May 5, 2006

A battle that doesn’t end

Cinco de Mayo under the magnifying glass of San Diego’s Chicano artists and muralists

By Pablo Jaime Sainz

This Cinco de Mayo don’t expect Chicano muralist Victor Ochoa to go celebrate with beer in hand. On the contrary. It’s more likely that on this day you find him with his brushes in hand, painting a mural in honor of Mexican hero Benito Juarez.


Artist, Mario Torero, working on a mural depicting the recent student protests.

Just like Ochoa, other Chicano artists in the region distrust the American tradition of celebrating Cinco de Mayo drinking tequila and screaming ‘Viva il Cincuo di Maio.’

For these artists, the real meaning of the holiday goes further.

“Cinco de Mayo isn’t something that took place 150 years ago,” said Ochoa, who’s one of most recognized artists in San Diego. “It’s not only a historical event that’s long gone. For me, Cinco de Mayo represents a continuous fight from Mexicans of Indigenous descent against opression and abuse and discrimination from Europeans.”

For these muralists, the historical sense is the result of the Chicano Movement from the ‘60s and ‘70s, when young Chicanos were looking for better social and educational opportunities for the community.

“During the Chicano Movement we were able to learn about the importance of our history,” said Mario Torero, a Chicano muralist of Peruvian descent. “It was there that we saw Cinco de Mayo as a metaphor of the Indigenous struggle against the foreign invaders, against White men. That’s why Cinco de Mayo represents a historical continuation of ourselves.”

Ochoa added that the recent protests against unfair and unhumane immigration policies are part of the continuing battle against the oppression of Mexicanos.

Although in San Diego there’s no mural that depicts the events from the Battle of Puebla, Ochoa said that the philosophy of struggle and liberation that surrounds Cinco de Mayo can be seen through his art.

“Art is like a weapon and part of the solution to our problems. Through art we can learn about history and learn about ourselves,” Ochoa said.

Cultural violation

The classic Cinco de Mayo full of alcohol, more than celebrating, is an insult to Mexican culture.

“It’s clearly a violation of our culture. They don’t care about the heroes of this important date. Truly, what do the new generations of Chicanos and Mexicanos know about Cinco de Mayo? I get scared by all of this. We’re losing our cultural identity,” Ochoa said.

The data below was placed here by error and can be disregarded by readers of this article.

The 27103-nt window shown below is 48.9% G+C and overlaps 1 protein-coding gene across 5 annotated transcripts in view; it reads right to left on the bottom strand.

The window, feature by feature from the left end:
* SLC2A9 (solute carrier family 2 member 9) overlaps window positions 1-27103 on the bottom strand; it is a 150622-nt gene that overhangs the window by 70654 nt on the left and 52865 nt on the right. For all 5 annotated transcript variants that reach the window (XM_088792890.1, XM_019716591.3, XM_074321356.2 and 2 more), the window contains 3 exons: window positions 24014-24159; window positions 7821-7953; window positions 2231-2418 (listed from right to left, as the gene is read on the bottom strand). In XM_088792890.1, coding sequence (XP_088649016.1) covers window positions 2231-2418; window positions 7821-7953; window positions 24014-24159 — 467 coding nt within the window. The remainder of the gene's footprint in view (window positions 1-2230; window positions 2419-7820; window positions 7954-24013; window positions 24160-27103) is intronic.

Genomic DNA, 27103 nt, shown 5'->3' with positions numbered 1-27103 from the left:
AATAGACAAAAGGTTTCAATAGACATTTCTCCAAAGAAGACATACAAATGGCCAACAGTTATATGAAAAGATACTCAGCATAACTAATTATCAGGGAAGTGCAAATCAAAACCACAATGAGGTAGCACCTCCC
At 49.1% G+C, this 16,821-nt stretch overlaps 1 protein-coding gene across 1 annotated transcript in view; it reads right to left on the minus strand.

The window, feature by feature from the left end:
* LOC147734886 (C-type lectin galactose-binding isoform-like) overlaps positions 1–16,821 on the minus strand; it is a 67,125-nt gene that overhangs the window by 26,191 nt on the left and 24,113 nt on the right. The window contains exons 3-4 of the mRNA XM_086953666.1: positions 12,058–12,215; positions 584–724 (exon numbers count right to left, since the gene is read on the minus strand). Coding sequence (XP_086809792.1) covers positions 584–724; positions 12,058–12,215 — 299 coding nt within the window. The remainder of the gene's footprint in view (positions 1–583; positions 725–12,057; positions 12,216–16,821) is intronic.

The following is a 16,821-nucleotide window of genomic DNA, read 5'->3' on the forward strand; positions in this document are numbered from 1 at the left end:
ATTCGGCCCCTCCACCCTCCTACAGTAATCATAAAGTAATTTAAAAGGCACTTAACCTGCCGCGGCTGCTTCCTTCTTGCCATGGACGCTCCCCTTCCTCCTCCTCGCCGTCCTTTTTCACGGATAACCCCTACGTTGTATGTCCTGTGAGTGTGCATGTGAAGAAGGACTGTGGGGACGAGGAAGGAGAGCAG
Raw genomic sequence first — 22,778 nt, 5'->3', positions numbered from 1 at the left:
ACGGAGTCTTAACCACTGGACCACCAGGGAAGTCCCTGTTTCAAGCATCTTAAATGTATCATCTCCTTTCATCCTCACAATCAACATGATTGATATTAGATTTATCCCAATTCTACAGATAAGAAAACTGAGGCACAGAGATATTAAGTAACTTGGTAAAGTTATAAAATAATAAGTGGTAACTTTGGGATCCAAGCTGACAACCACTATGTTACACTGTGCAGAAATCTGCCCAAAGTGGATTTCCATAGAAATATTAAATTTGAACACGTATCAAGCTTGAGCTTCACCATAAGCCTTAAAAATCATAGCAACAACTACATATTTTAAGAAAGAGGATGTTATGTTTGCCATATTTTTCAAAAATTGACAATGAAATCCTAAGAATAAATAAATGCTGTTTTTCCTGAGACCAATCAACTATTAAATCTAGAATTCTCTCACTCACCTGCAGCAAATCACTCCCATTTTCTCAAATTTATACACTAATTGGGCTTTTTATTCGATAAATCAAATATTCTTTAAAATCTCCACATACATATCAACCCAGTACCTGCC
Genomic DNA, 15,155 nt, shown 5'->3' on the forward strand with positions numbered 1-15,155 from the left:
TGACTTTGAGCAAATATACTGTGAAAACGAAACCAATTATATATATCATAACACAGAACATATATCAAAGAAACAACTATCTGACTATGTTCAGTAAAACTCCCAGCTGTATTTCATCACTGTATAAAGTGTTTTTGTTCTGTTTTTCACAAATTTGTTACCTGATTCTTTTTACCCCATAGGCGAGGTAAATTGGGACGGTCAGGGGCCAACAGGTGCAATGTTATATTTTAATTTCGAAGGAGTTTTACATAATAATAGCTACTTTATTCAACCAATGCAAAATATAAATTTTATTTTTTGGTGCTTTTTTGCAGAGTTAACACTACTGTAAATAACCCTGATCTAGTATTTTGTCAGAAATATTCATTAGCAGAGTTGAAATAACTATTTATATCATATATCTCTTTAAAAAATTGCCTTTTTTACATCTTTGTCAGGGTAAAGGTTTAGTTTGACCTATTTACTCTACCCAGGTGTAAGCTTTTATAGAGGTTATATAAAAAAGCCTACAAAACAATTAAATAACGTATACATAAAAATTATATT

And it’s all about marketing, he said.

“When U.S. companies decided to put emphasis on a Mexican holiday, they decided for Cinco de Mayo because for non-Spanish speakers is difficult to pronounce ‘16 de sep-tiembre.’ That’s why many Americans believe that Cinco de Mayo, and not 16 de septiembre, is Mexican Independence Day,” Ochoa said. “When we celebrate Cinco de Mayo drinking beer and other alcoholic beverages, the ones that win are the big corporations.”

Brent Beltran, publisher of the independent Calaca Press, in San Diego, said that Chicano writers that have published in that publishing house don’t pay too much attention to Cinco de Mayo because of what it represents to the majority of the population.

“I think that writers see it as a very corporate, very commercial holiday. At least none of the manuscripts I’ve received have references to this day,” he said.

Creating conciencia

For Sal Barajas, another Chicano muralist in San Diego, there’s a need to end with the ignorance about Cinco de Mayo.

“People have no conciencia,” he said.

Torero shares that opinion.

“In schools almost no one teaches our children about our history,” he said.

That’s why Torero celebrates Cinco de Mayo teaching painting workshops for children.

In his classes, Ochoa spends part of his program teaching students to paint and draw the image of Benito Juarez, the Mexican president who fought against the French army during the invassion that led to the Battle of Puebla on Cinco de Mayo. One can see that the walls of his classroom have student drawings of Juarez pasted on them.

“Benito Juarez was a Zapotec Indian, born in the state of Oaxaca, who became president of Mexico,” Ochoa said. “He had a great influence on U.S. intellectuals, and even Abraham Lincoln admired him. That’s why young people should know who Juarez was.”

Although some Mexican artists and painters consider Chicano art as ‘stereotypical’ for using images from Mexican history, such as Benito Juarez, Ochoa said that highlighting the pride for the history of our people has a social and educational goal, and he defends his work.

“Those that claim that art that has cultural and historical value is stereotypical, are only thinking that art is just esthetics. I think that it’s much more stereotypical ‘art for art’s sake,’ that type of art that doesn’t contribute anything socially,” the muralist said.

Cinco de Mayo’s legacy

Sometimes it is said that the Battle of Puebla, which took place on May 5th., 1862, was a victory in a lost war, because the French reamined in Mexico and they even established a monarchy that put Maximiliano I as emperor.

“A lost war? I don’t know what they say it was a ‘lost war,’” Ochoa said. “Do the French continue in Mexico? Do we speak French? After all, Mexicans defeated and overthrew the French from Mexico five years later.”

In some of the murals at Chicano Park, in Barrio Logan, you can see images of Benito Juarez and Ignacio Zaragoza, both heroes of Cinco de Mayo’s Batalla de Puebla.

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